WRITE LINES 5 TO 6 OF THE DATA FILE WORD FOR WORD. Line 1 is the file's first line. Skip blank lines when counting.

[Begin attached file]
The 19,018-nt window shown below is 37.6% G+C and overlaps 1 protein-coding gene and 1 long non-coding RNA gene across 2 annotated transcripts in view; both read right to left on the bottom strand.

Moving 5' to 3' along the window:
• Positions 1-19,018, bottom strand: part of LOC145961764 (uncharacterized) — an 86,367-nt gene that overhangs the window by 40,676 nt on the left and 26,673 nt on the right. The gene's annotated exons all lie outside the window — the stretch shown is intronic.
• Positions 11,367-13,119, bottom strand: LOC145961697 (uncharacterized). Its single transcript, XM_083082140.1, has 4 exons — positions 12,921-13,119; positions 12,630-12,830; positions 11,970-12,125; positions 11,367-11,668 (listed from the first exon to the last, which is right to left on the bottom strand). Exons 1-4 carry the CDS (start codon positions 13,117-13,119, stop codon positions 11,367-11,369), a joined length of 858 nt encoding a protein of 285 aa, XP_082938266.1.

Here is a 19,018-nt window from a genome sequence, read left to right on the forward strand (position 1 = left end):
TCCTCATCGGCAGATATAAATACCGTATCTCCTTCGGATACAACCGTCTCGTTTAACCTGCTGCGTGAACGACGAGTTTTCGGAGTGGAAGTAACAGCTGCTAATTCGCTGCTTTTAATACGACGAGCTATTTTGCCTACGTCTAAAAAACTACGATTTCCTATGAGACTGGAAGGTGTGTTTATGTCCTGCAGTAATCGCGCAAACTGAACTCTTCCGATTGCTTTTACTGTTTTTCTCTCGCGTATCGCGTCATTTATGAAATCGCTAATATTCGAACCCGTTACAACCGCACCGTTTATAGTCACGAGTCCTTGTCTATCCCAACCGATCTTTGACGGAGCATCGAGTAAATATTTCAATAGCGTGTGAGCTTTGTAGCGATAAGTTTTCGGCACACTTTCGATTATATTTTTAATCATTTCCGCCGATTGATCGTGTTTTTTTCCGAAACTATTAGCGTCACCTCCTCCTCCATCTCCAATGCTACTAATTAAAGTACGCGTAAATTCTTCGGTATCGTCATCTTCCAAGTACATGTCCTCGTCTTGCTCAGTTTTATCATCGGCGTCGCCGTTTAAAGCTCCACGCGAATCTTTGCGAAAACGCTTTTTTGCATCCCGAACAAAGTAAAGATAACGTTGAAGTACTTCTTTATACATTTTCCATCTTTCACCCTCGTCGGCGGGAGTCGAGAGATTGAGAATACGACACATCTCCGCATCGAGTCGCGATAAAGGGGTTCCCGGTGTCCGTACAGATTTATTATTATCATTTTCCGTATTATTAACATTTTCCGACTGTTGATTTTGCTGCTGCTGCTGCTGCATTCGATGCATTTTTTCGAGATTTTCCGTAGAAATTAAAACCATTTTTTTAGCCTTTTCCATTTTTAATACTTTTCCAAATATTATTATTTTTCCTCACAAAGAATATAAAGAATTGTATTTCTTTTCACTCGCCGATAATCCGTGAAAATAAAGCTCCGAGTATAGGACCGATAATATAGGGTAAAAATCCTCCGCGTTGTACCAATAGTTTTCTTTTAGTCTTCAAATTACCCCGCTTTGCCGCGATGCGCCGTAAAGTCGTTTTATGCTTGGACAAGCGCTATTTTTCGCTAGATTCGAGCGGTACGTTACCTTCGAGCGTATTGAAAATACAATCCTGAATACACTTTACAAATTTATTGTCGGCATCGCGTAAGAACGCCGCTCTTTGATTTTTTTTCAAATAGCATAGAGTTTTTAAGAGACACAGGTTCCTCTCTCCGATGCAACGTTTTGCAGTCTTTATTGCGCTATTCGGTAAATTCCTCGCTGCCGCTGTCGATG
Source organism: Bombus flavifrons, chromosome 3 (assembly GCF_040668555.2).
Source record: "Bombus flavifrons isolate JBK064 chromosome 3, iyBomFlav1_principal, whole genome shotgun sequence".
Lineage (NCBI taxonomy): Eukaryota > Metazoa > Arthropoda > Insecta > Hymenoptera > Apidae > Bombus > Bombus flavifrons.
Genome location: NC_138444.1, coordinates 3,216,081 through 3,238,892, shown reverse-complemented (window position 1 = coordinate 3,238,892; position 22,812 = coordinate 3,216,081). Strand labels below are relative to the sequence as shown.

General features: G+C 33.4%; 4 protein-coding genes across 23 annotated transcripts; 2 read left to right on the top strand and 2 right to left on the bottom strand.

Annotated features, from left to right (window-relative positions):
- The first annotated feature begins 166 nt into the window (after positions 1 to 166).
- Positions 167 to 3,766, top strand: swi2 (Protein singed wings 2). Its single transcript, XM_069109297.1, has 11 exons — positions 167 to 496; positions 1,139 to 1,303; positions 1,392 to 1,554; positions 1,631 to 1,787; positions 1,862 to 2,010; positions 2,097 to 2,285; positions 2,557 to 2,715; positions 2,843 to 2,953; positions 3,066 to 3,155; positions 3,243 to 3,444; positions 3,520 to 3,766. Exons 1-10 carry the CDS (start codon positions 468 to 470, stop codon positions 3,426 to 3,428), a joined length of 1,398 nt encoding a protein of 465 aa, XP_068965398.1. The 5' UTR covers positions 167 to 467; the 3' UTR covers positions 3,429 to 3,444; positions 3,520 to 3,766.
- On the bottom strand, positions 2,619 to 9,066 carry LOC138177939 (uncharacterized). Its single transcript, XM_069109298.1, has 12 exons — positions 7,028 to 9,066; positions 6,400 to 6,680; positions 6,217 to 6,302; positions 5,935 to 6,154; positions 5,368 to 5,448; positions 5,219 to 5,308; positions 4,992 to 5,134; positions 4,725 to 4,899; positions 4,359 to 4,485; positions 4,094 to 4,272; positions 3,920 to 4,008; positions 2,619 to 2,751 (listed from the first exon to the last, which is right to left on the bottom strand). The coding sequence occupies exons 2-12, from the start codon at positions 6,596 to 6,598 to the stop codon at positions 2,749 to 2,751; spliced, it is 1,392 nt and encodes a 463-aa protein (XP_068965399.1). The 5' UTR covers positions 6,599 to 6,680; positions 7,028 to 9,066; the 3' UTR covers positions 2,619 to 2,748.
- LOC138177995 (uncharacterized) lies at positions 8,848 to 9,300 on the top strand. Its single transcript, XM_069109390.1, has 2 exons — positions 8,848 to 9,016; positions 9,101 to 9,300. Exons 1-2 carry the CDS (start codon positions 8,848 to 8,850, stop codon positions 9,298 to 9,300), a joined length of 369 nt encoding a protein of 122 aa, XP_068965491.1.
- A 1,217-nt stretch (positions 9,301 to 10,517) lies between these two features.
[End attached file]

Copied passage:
Here is a 19,018-nt window from a genome sequence, read left to right on the forward strand (position 1 = left end):
TCCTCATCGGCAGATATAAATACCGTATCTCCTTCGGATACAACCGTCTCGTTTAACCTGCTGCGTGAACGACGAGTTTTCGGAGTGGAAGTAACAGCTGCTAATTCGCTGCTTTTAATACGACGAGCTATTTTGCCTACGTCTAAAAAACTACGATTTCCTATGAGACTGGAAGGTGTGTTTATGTCCTGCAGTAATCGCGCAAACTGAACTCTTCCGATTGCTTTTACTGTTTTTCTCTCGCGTATCGCGTCATTTATGAAATCGCTAATATTCGAACCCGTTACAACCGCACCGTTTATAGTCACGAGTCCTTGTCTATCCCAACCGATCTTTGACGGAGCATCGAGTAAATATTTCAATAGCGTGTGAGCTTTGTAGCGATAAGTTTTCGGCACACTTTCGATTATATTTTTAATCATTTCCGCCGATTGATCGTGTTTTTTTCCGAAACTATTAGCGTCACCTCCTCCTCCATCTCCAATGCTACTAATTAAAGTACGCGTAAATTCTTCGGTATCGTCATCTTCCAAGTACATGTCCTCGTCTTGCTCAGTTTTATCATCGGCGTCGCCGTTTAAAGCTCCACGCGAATCTTTGCGAAAACGCTTTTTTGCATCCCGAACAAAGTAAAGATAACGTTGAAGTACTTCTTTATACATTTTCCATCTTTCACCCTCGTCGGCGGGAGTCGAGAGATTGAGAATACGACACATCTCCGCATCGAGTCGCGATAAAGGGGTTCCCGGTGTCCGTACAGATTTATTATTATCATTTTCCGTATTATTAACATTTTCCGACTGTTGATTTTGCTGCTGCTGCTGCTGCATTCGATGCATTTTTTCGAGATTTTCCGTAGAAATTAAAACCATTTTTTTAGCCTTTTCCATTTTTAATACTTTTCCAAATATTATTATTTTTCCTCACAAAGAATATAAAGAATTGTATTTCTTTTCACTCGCCGATAATCCGTGAAAATAAAGCTCCGAGTATAGGACCGATAATATAGGGTAAAAATCCTCCGCGTTGTACCAATAGTTTTCTTTTAGTCTTCAAATTACCCCGCTTTGCCGCGATGCGCCGTAAAGTCGTTTTATGCTTGGACAAGCGCTATTTTTCGCTAGATTCGAGCGGTACGTTACCTTCGAGCGTATTGAAAATACAATCCTGAATACACTTTACAAATTTATTGTCGGCATCGCGTAAGAACGCCGCTCTTTGATTTTTTTTCAAATAGCATAGAGTTTTTAAGAGACACAGGTTCCTCTCTCCGATGCAACGTTTTGCAGTCTTTATTGCGCTATTCGGTAAATTCCTCGCTGCCGCTGTCGATG